Wednesday, 27 July 2011

Review - Persepolis (2007 - Dir. Marjane Satrapi/Vincent Paronnaud)

Persepolis is an animated interpretation of the autobiographical graphic novels by Marjane Satrapi detailing her life growing up in Tehran around the time of the Iranian Revolution. The film is an intensely personal analysis of Satrapi's early life experiences, relationships and family history and is at times genuinely moving, frightening and funny.

The story is told in a simple and straightforward narrative that reflects the style of the graphic novel perfectly and allows us to fully empathise with Satrapi's emotional responses to the situations she finds herself in. The whole story is intensely political on a variety of levels but is made more real and relevant as we view the world through the eyes of Satrapi initially as a young girl growing into a young woman. Although set in Iran, the film uses the lack of colour and generic cityscape backgrounds to illustrate how easily this situation could happen in any country.

If the story is the central feature of the film, the simple but beautiful animation comes a close second. It's a minimalist approach that really works in conveying the atmosphere of fear in an everyday community with the odd splash of colour jolting us back into the present. The silhouetted scenes of the Revolution and state police are particularly striking and scary, with the dreamy suicide scenes equally moving and unnerving.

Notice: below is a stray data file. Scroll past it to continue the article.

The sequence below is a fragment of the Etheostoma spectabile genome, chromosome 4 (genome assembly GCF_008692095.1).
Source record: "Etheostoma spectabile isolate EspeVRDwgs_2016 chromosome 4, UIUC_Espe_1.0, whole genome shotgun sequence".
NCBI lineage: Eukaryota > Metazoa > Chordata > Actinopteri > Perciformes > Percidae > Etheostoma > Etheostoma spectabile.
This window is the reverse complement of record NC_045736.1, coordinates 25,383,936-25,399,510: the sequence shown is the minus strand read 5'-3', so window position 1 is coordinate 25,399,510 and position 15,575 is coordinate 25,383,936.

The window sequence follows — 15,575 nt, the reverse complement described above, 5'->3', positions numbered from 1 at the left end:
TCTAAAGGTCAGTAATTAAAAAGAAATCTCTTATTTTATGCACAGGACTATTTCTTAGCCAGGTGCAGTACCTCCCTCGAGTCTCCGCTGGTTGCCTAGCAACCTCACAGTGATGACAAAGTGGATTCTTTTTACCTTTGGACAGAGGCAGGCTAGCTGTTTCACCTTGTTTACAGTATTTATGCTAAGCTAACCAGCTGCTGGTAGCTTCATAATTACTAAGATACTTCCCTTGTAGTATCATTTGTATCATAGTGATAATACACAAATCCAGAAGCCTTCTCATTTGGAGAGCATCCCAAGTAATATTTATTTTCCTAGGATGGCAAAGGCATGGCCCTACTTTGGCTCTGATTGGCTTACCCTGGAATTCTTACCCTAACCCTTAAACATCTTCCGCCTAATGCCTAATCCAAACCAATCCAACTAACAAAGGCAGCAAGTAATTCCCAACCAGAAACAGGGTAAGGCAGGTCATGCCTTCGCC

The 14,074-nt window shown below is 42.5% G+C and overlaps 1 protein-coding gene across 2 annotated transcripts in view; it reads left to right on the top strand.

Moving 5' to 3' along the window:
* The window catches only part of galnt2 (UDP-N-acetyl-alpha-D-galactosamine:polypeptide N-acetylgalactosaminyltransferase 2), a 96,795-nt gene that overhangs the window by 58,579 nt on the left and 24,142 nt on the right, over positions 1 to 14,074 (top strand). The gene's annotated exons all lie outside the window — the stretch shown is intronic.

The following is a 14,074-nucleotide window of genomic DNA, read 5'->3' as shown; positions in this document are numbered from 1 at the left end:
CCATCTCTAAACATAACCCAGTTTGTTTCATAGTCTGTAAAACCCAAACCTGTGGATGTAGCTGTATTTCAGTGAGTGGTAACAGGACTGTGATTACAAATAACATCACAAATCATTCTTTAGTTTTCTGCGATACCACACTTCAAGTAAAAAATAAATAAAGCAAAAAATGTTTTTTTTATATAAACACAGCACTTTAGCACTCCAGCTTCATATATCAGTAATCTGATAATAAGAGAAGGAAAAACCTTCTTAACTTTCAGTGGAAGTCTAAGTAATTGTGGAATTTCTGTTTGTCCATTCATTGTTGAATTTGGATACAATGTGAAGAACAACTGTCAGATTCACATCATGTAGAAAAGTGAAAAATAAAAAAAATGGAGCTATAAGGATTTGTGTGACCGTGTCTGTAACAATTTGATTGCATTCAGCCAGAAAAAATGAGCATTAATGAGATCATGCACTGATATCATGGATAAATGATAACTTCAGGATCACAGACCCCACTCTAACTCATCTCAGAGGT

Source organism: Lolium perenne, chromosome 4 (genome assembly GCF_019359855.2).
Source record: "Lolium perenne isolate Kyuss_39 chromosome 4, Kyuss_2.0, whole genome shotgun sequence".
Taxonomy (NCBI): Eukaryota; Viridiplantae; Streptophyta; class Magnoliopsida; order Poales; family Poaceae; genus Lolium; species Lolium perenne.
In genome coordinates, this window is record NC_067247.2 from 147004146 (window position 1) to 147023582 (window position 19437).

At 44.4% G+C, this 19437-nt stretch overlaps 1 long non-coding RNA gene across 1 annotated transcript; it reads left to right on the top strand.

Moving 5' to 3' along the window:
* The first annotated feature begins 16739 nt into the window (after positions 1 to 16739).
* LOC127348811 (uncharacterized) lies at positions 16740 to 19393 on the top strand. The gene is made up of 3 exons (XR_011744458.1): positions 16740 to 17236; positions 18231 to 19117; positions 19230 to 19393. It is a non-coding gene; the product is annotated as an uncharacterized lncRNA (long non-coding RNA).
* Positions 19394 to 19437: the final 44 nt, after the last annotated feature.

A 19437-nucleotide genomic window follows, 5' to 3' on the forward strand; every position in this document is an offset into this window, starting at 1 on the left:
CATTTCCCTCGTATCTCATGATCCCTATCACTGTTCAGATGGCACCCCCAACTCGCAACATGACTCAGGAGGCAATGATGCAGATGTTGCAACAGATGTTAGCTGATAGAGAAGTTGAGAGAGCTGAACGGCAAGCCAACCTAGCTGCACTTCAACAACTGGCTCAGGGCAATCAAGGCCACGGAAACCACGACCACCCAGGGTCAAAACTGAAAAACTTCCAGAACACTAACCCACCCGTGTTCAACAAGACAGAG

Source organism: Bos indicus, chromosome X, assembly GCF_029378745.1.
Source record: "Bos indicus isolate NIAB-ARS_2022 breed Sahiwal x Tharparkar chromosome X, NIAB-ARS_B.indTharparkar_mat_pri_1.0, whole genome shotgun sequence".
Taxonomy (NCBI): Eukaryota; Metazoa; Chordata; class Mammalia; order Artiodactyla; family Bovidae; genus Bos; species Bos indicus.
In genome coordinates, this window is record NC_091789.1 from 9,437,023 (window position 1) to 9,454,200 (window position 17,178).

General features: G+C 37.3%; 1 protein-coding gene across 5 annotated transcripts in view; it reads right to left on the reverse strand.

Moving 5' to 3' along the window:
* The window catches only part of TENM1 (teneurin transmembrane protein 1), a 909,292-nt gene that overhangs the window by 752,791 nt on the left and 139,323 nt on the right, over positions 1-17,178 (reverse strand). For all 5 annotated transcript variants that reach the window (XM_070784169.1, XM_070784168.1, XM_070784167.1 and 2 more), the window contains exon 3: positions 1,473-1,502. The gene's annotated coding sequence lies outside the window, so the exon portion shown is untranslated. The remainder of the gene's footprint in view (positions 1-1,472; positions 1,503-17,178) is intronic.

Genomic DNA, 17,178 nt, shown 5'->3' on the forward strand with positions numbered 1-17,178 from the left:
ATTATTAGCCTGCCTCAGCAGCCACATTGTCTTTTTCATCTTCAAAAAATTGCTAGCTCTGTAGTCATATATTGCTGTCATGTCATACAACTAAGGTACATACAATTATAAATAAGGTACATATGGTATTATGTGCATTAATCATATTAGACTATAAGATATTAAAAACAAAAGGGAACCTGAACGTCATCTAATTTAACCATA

A great film with a unique perspective, thought provoking messages and stunning artwork.

If you like this you could also try:
Belleville Rendez-Vous, The Diving Bell and the Butterfly, The Lives of Others.


  1. I read the graphic novel, was a good read, I liked how it had funny moments, and was critical of Iran as well.
    I agree the filmmakers captured the style of the pages, but I felt the film was too fast-paced, as if they wanted to cram a lot into a short running time, so I had to keep my eyes peeled!! I guess you didn't have that problem since you gave it a 9/10 ( :

  2. I'm actually very bored with this film. Maybe because I had read the novel before I watched the film...

    1. Are there any films that are better than the books? The Notebook is one. Any more?